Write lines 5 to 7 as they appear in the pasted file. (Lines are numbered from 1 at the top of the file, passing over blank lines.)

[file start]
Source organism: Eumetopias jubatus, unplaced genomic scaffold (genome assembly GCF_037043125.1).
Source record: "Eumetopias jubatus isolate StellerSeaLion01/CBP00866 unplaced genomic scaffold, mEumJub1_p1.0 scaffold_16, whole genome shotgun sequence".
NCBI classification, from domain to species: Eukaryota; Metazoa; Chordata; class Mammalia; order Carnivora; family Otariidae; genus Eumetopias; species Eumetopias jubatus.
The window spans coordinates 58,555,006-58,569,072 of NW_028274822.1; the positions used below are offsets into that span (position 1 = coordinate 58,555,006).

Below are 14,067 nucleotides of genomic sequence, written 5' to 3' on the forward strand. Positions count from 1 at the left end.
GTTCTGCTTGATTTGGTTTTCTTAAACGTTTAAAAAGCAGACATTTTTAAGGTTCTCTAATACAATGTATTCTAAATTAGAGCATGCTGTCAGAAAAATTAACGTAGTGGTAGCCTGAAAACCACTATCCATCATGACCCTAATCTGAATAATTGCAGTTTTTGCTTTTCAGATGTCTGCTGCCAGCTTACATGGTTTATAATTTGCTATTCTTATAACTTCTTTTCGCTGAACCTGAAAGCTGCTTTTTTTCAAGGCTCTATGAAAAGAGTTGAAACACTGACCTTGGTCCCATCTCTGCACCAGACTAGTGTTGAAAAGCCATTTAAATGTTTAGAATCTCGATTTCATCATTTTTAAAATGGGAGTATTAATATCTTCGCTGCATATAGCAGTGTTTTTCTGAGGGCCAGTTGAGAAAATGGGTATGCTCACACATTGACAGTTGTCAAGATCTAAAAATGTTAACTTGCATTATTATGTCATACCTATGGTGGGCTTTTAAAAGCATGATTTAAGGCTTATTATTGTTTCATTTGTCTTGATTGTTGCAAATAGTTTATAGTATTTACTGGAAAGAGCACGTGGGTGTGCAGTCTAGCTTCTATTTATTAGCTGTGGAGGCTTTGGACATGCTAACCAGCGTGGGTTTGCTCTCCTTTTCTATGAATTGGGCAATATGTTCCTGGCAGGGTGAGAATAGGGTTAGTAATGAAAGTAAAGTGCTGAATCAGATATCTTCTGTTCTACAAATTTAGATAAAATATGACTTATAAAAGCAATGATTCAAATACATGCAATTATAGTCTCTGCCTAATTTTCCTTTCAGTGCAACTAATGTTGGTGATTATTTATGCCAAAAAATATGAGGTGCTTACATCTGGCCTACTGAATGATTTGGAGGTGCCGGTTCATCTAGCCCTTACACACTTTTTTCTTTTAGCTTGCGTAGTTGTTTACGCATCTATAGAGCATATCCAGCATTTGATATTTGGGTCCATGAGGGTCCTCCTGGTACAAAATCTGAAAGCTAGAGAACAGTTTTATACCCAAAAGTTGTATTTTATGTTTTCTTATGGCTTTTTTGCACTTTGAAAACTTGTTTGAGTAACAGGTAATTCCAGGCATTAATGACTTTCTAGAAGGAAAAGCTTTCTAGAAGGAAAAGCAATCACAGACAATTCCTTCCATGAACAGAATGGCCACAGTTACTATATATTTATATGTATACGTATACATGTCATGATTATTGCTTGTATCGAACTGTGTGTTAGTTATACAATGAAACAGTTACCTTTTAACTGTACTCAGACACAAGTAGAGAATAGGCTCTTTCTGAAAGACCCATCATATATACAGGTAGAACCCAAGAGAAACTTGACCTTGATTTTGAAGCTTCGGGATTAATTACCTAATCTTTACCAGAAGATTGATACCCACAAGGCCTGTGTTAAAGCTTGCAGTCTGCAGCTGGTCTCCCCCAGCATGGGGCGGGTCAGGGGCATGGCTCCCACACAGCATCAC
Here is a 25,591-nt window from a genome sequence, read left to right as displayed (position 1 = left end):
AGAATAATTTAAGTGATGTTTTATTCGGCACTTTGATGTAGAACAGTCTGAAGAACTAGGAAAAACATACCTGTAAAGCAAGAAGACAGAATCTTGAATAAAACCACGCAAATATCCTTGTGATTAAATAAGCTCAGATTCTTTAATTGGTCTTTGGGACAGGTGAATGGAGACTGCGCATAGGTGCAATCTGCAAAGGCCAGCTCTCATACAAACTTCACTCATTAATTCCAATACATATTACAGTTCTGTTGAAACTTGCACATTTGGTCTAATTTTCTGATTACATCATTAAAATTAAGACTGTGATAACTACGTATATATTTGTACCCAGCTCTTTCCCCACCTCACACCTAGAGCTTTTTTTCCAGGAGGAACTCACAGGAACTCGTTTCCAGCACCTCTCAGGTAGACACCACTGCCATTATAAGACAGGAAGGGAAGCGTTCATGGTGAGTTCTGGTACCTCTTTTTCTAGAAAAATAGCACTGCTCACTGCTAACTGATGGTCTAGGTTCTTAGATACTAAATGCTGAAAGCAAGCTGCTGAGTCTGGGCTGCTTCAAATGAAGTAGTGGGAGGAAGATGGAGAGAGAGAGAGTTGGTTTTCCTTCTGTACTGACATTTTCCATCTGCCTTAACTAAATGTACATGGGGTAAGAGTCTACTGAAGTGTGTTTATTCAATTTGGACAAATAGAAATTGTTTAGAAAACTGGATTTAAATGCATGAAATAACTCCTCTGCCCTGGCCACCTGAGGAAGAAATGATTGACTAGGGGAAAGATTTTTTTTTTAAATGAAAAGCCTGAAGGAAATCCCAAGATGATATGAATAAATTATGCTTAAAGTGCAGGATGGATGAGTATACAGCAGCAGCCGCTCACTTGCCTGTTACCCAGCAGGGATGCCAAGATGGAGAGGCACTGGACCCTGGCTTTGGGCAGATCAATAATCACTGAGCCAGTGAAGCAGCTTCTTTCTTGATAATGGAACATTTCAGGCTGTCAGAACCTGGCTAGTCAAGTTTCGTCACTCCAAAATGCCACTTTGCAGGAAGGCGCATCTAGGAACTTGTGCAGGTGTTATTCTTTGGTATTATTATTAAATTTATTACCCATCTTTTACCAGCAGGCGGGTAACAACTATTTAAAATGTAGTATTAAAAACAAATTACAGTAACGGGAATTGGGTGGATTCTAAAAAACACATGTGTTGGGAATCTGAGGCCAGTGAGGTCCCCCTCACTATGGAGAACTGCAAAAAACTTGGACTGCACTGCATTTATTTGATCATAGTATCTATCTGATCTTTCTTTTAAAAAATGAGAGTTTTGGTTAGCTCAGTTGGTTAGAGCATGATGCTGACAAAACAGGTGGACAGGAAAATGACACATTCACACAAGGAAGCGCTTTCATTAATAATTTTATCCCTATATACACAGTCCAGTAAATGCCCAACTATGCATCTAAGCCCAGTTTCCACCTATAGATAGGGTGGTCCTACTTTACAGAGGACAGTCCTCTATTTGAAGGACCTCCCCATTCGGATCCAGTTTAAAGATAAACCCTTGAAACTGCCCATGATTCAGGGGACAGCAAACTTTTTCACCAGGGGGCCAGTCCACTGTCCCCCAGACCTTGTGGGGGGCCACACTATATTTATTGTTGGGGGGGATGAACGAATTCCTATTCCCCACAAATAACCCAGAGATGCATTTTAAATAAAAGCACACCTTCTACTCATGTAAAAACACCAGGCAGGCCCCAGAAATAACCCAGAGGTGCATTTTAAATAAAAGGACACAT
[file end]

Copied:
Below are 14,067 nucleotides of genomic sequence, written 5' to 3' on the forward strand. Positions count from 1 at the left end.
GTTCTGCTTGATTTGGTTTTCTTAAACGTTTAAAAAGCAGACATTTTTAAGGTTCTCTAATACAATGTATTCTAAATTAGAGCATGCTGTCAGAAAAATTAACGTAGTGGTAGCCTGAAAACCACTATCCATCATGACCCTAATCTGAATAATTGCAGTTTTTGCTTTTCAGATGTCTGCTGCCAGCTTACATGGTTTATAATTTGCTATTCTTATAACTTCTTTTCGCTGAACCTGAAAGCTGCTTTTTTTCAAGGCTCTATGAAAAGAGTTGAAACACTGACCTTGGTCCCATCTCTGCACCAGACTAGTGTTGAAAAGCCATTTAAATGTTTAGAATCTCGATTTCATCATTTTTAAAATGGGAGTATTAATATCTTCGCTGCATATAGCAGTGTTTTTCTGAGGGCCAGTTGAGAAAATGGGTATGCTCACACATTGACAGTTGTCAAGATCTAAAAATGTTAACTTGCATTATTATGTCATACCTATGGTGGGCTTTTAAAAGCATGATTTAAGGCTTATTATTGTTTCATTTGTCTTGATTGTTGCAAATAGTTTATAGTATTTACTGGAAAGAGCACGTGGGTGTGCAGTCTAGCTTCTATTTATTAGCTGTGGAGGCTTTGGACATGCTAACCAGCGTGGGTTTGCTCTCCTTTTCTATGAATTGGGCAATATGTTCCTGGCAGGGTGAGAATAGGGTTAGTAATGAAAGTAAAGTGCTGAATCAGATATCTTCTGTTCTACAAATTTAGATAAAATATGACTTATAAAAGCAATGATTCAAATACATGCAATTATAGTCTCTGCCTAATTTTCCTTTCAGTGCAACTAATGTTGGTGATTATTTATGCCAAAAAATATGAGGTGCTTACATCTGGCCTACTGAATGATTTGGAGGTGCCGGTTCATCTAGCCCTTACACACTTTTTTCTTTTAGCTTGCGTAGTTGTTTACGCATCTATAGAGCATATCCAGCATTTGATATTTGGGTCCATGAGGGTCCTCCTGGTACAAAATCTGAAAGCTAGAGAACAGTTTTATACCCAAAAGTTGTATTTTATGTTTTCTTATGGCTTTTTTGCACTTTGAAAACTTGTTTGAGTAACAGGTAATTCCAGGCATTAATGACTTTCTAGAAGGAAAAGCTTTCTAGAAGGAAAAGCAATCACAGACAATTCCTTCCATGAACAGAATGGCCACAGTTACTATATATTTATATGTATACGTATACATGTCATGATTATTGCTTGTATCGAACTGTGTGTTAGTTATACAATGAAACAGTTACCTTTTAACTGTACTCAGACACAAGTAGAGAATAGGCTCTTTCTGAAAGACCCATCATATATACAGGTAGAACCCAAGAGAAACTTGACCTTGATTTTGAAGCTTCGGGATTAATTACCTAATCTTTACCAGAAGATTGATACCCACAAGGCCTGTGTTAAAGCTTGCAGTCTGCAGCTGGTCTCCCCCAGCATGGGGCGGGTCAGGGGCATGGCTCCCACACAGCATCAC
Here is a 25,591-nt window from a genome sequence, read left to right as displayed (position 1 = left end):